Winter is Coming… Are You Prepared?

I remember my dad telling me about the winter of ’49 that swept across Wyoming the day after New Year’s Day. It hung around for weeks, crippling life in the little town of Basin. It affected several states and a dozen people died in what would turn out to be the worst storm of the 20th century.

We are trying to make sure we have everything we need well ahead of the coming winter, just in case fate decides to gift us with the worst storm of the 21st century. Because you just never know. I’m sure my family who lived through the blizzard of 1949 weren’t expecting record snow and cold, but I do know they were ready because they were always ready for an emergency.

It’s where I learned how to be prepared.

It’s one thing to have a power outage during spring, summer or fall, but with winters that can be deadly in just a few minutes or hours of exposure like we can have here, it’s really important for us to be ready to face that sudden reality.

So how are we preparing?

The Basics:

  • Food & ways to cook it without power (grill, solar oven, etc)
  • Water
  • Medicines & First aid supplies
  • Blankets & sleeping bags
  • Extra cold weather clothing (wool socks, gloves, scarves, snow suits & boots, etc)
  • Snow shovels & ice scrapers
  • Tire chains, jumper cables, incendiary flares, spare tire
  • Fuel for cooking, lighting and heating (firewood, kerosene, propane, coal)
  • Candles, lighters/matches, batteries
  • Solar powered phone charger & emergency radio

Some helpful hints I’ve learned over the years from friends, family and just doing general research on prepping for surviving a bad winter emergency may come in handy, too.

Helpful Tips for Surviving Winter Emergencies:

  • Buy winter boots and coats that are one size bigger than you normally wear to give plenty of room for layering
  • Get a battery powered carbon monoxide detector for when you are using an indoor propane heater and make sure you can ventilate the room you use it in
  • Pitch a tent in one room and cover it with blankets to create a warm place so you don’t have to try to heat the entire room or house
  • Use Reflectix or several inexpensive reflective blankets to insulate the walls of one room of your home and cover the windows with heavy blankets to keep the cold out *remember to leave access for ventilation though if you use a space heater*
  • Invest in a high quality sleeping bag for each family member – they can literally save your life
  • Keep a hot water bottle for each family member to put in their sleeping bag or under the blanket at the foot of the bed to keep warm. If you don’t have a hot water bottle, you can wrap a brick in tin foil and set it next to your propane heater or fire to warm it and use it carefully the same way you would a water bottle (my grandmother used baked potatoes!)
  • Drain your hot water tank so it doesn’t freeze, turn off water main and open taps to prevent bursting pipes
  • Keep the gas tank in your vehicle(s) full at all times during winter in case you have to use it to warm up in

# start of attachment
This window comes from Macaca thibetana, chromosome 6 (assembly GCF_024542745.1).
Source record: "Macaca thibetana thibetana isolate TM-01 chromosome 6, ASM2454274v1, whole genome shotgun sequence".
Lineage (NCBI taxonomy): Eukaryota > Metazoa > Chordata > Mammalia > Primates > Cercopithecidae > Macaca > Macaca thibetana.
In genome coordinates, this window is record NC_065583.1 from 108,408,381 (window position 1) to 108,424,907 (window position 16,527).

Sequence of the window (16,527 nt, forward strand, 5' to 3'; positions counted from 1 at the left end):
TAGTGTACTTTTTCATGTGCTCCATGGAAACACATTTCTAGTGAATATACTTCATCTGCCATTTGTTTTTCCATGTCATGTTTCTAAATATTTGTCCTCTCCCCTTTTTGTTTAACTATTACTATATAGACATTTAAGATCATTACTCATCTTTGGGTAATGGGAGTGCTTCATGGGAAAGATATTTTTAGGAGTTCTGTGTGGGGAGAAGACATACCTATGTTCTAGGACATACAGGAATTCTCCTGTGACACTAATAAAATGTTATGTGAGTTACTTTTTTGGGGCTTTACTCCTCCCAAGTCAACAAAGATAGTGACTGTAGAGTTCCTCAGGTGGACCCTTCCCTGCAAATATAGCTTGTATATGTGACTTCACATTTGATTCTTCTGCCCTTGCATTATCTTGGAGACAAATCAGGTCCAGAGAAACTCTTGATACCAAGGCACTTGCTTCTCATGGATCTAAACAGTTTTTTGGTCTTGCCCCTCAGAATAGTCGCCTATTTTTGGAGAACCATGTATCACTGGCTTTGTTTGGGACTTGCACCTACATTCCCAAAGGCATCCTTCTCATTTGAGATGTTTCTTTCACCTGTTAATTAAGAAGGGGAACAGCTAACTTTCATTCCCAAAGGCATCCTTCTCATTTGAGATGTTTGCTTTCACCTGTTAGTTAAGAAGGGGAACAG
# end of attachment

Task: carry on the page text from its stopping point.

• Keep your propane regulator free of ice by making sure the vent hole points downwards all the time. Sometimes the vent is under a sticker. Remove sticker.
  • Boil a pot of water on your cook stove if you have one indoors – moist air retains heat
  • Place a block of ice or a bucket of frozen water in the fridge and use it as an old-fashioned icebox
  • If you have pets, make sure you bring them in (their body heat can work well to keep you toasty!) or use straw to insulate their area.

We have firewood as a backup and are considering adding a wood stove to the house but then I found a comment on a prepper video and found it to be very helpful:

As far as stoves, always a coal stove. Coal stoves burn wood, coal, and anything up to and including witches, very well, but wood stoves will only burn wood. Coal doesn’t go bad, you can leave it out in the weather and it doesn’t matter, it has been stable for millions of years and will continue to be stable well beyond human extinction. Coal is relatively inexpensive, about $250-300 CAD per ton. A ton of coal is equivalent to several cords of hard wood and stores in a significantly smaller footprint. The stoves cost about the same. In winter put a bucket of frozen water in the fridge and use it like an old school ice box. If people are worried about how to function, perhaps it would be a better use of their time to look into how the Victorians or Edwardians lived. At that time, the population as a whole, lived well without any significant electrification. I would suggest the BBC Victorian Farm series.

I also recommend all of those BBC farm series as well as the Victorian pharmacy ones, too! They are brilliant and so well made. We own all of them and watch them over and over.

You can buy coal at your local Tractor Supply or hardware store from what I can find so it’s definitely something to consider. We are looking at stoves with cook tops on them and we’re also interested in antiques so if we can find one that is a working antique coal stove, then that’s probably what we’ll get. Maybe not a full sized one because our house is quite small, but they come in all different sizes so it shouldn’t be too hard to find the right one. Not far from us is a place that restores and sells those types of antique stoves, so we’re going to be paying them a visit soon.

If you have any other tips to add, feel free to drop a comment. I’m always looking for ways to prepare for winter survival!

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